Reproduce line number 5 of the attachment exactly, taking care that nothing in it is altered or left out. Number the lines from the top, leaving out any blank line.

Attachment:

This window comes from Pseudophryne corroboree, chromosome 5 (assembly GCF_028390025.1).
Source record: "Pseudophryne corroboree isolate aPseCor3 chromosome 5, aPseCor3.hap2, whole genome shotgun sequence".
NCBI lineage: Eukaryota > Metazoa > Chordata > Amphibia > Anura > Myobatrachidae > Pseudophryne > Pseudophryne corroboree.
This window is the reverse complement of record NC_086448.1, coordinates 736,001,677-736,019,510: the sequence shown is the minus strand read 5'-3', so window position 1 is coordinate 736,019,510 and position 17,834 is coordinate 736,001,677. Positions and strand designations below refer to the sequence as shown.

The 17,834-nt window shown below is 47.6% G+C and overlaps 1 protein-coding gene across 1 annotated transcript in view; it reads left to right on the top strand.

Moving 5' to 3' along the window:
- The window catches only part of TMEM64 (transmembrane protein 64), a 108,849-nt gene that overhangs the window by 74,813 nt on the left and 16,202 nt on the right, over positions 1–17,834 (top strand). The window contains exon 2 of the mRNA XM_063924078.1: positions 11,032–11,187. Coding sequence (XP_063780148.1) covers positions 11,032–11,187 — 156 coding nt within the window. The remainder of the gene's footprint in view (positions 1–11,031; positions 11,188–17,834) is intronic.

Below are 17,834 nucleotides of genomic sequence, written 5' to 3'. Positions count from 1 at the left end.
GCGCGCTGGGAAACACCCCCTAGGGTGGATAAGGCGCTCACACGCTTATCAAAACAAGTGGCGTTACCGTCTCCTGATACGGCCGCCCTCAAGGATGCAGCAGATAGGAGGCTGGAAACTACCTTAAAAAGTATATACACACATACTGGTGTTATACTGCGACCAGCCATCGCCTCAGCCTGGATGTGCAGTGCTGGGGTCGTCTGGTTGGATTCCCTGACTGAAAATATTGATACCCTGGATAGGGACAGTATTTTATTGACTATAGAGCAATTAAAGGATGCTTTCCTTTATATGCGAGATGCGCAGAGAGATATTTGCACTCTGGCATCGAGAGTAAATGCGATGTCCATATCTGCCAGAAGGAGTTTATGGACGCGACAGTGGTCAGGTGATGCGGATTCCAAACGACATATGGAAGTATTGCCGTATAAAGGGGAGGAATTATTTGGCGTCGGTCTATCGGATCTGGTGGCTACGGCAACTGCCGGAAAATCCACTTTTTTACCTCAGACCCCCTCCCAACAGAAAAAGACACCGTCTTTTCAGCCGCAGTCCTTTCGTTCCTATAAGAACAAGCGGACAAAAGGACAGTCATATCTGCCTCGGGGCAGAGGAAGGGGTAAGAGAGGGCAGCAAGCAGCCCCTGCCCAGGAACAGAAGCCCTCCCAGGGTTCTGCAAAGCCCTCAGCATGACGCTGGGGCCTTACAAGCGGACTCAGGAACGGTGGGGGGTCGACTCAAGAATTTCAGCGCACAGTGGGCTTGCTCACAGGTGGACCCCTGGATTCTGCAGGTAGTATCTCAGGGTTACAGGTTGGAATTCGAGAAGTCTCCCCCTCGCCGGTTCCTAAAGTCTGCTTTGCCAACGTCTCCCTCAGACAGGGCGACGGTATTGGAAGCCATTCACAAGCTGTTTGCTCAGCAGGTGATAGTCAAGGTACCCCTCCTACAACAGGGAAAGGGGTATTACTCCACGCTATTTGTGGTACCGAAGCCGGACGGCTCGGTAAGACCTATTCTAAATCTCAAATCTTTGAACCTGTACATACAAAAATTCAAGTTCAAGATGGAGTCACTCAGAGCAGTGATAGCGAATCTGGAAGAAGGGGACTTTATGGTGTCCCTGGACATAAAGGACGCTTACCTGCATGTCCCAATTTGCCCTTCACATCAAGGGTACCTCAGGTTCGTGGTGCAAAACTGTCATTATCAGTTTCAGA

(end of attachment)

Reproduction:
The 17,834-nt window shown below is 47.6% G+C and overlaps 1 protein-coding gene across 1 annotated transcript in view; it reads left to right on the top strand.